Popularly known as the ‘festival of lights’, Diwali marks the beginning of a new year in the Hindu calendar. People all around India celebrate the festival by lighting lamps, exchanging gifts, distributing sweets, and worshipping Goddess Lakshmi. According to Hindu mythology, the Goddess uses an owl, specifically the Barn owl, as her vehicle, or ‘vahana’. While one may witness how this festival lights up our streets, it is a dark time for the owls of India. Superstitions and misbeliefs revolve around this misunderstood species and threatens their population.
The owl accompanying the goddess of wealth symbolises wisdom to use the wealth and prosperity that the goddess bestows. However, several owls undergo ritualistic sacrifices owing to superstition in order to gain wealth. Some believe that by taking away Lakshmi’s vehicle, the goddess of wealth will remain in their home all year round.
Use of Owl Body Parts
Thousands of owls are used in black magic and sorcery linked with superstition, totems, and taboos across the country, especially around the time of Diwali. Misbeliefs and myths have led to an increase in the trafficking and poaching of these birds from the wild. Several body parts such as talons, skulls, bones, claws, heart, liver, eyes, fat, beak, feathers, meat, and blood, along with their tears and eggshells, are traded to be used in talismans, black magic, and traditional medicines.
While the exact number of owls traded and sacrificed remains unknown, such incidents unfortunately escalate during the Diwali season. Poachers and traffickers uproot the lives of owls living in the wild for monetary gain. Several states like Uttar Pradesh, Madhya Pradesh, Andhra Pradesh, Chhattisgarh, Jharkhand, Rajasthan, Gujarat and Uttarakhand have emerged as hotspots for illegal trade, according to a report published by TRAFFIC in 2019.
Of over 30 species inhabiting India, the most commonly traded ones include: Rock eagle owl, Brown fish owl, Dusky eagle owl, Collared (or Indian) scops owl, and Mottled wood owl. Horned owls are generally sought for their ear tufts, which are believed to possess mystical properties. Infact, Spotted owlets are sometimes dyed to resemble the Horned owls. Latex from Ficus trees is applied on their head feathers to make them look like erect ears. Red colour is put in their eyes as well, a feature that is preferred by buyers.
Laws to Prevent Illegal Trade
All owl species found in India are protected under the Wildlife (Protection) Act, 1972. While the Forest owlet is listed in Schedule I (marked for endangered species that need rigorous protection), all other species are listed in Schedule IV of the Act. This protection bans the trade, trapping, hunting, and any transportation involving these birds. In case of any offence, the accused will be liable to imprisonment between 3 and 7 years, and/or a penalty. International trade in owls is prohibited under Convention on International Trade in Endangered Species of Wild Flora and Fauna (CITES). Forest owlets are listed in Appendix I of CITES, while all other owls are listed in Appendix II.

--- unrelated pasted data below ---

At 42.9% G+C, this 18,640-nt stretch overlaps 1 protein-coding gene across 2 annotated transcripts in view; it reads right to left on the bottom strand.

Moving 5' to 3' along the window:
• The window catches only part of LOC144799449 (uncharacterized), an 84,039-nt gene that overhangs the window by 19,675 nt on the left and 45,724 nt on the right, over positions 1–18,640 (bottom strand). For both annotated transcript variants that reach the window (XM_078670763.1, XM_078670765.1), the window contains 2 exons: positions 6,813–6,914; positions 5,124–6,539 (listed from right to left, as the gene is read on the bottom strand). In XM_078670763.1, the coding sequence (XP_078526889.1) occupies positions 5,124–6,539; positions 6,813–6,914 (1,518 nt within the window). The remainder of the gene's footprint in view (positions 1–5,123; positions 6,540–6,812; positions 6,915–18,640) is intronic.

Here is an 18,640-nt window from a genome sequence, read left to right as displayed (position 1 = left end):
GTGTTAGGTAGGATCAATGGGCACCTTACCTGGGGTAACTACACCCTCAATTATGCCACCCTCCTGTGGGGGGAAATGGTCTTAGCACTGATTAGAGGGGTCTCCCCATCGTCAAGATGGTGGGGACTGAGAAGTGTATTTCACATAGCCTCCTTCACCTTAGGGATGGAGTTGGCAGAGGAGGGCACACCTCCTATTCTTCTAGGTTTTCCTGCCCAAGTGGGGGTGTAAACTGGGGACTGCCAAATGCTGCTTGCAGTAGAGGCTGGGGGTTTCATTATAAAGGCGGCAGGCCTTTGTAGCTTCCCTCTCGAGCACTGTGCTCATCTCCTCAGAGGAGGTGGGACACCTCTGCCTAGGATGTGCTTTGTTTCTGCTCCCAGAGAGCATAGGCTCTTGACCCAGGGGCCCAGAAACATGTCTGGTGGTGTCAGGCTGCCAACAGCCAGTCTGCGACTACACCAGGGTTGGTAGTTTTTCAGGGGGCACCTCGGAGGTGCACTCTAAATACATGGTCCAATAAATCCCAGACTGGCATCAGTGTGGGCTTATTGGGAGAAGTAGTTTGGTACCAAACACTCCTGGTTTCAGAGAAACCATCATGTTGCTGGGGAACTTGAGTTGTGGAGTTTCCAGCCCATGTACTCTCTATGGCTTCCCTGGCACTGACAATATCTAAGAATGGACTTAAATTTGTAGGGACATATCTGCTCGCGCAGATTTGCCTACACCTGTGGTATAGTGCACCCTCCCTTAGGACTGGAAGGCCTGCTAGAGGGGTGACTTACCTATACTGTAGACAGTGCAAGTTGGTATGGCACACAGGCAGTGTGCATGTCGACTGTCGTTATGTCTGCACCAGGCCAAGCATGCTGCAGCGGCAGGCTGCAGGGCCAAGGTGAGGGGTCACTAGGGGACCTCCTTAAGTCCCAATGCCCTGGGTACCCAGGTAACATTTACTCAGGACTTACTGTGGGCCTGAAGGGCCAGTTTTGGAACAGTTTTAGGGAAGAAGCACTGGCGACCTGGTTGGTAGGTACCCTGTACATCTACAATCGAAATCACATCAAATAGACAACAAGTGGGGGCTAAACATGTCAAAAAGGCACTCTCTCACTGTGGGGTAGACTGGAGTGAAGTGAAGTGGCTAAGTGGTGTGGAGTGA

Despite the laws, rampant anthropogenic practices are leading to the loss of these marvellous creatures who have existed for over 50 to 60 million years. These fascinating raptors are integral to the ecosystem as they control prey populations of small birds, reptiles, amphibians, insects, and other invertebrates.
Rescues by Wildlife SOS
A couple of months ago, Wildlife SOS and the Gujarat Society for Prevention of Cruelty to Animals (GSPCA) in collaboration with the forest department in Vadodara seized a Barn owl from wildlife traffickers. In 2020, the Wildlife SOS-GSPCA Rapid Response Unit rescued eight Indian Eagle owls from smugglers suspected to be a part of Gujarat’s illegal wildlife trading community.
In 2019, the team also busted a gang of smugglers in illegal possession of an Indian Eagle owl. The bird was expected to be sold to tantriks for ritualistic purposes. The accused were immediately arrested and taken into police custody for further interrogation.
Owls that have been seized by our rescue team have often been found packed in suffocating gunny bags, with their legs tied. They are transported for several hours in harsh conditions, without provision of water, food, and space. The mystified tales surrounding these birds in India are never-ending. Since time immemorial, they have been associated with demonic rituals, spooky tales, and are a part of folklore as well.
Every year during Diwali, the Wildlife SOS Rapid Response Team is at work to curb sacrifices of these birds. If you ever come across any wild animal in distress in the following cities, please contact us:
Delhi NCR – +91 9871963535
Agra & Mathura in Uttar Pradesh – +91 9917109666
Vadodara, Gujarat – +91 9825011117
Jammu & Kashmir – +91 7006692300, +91 9419778280
You can learn about the anti-poaching efforts of Wildlife SOS here.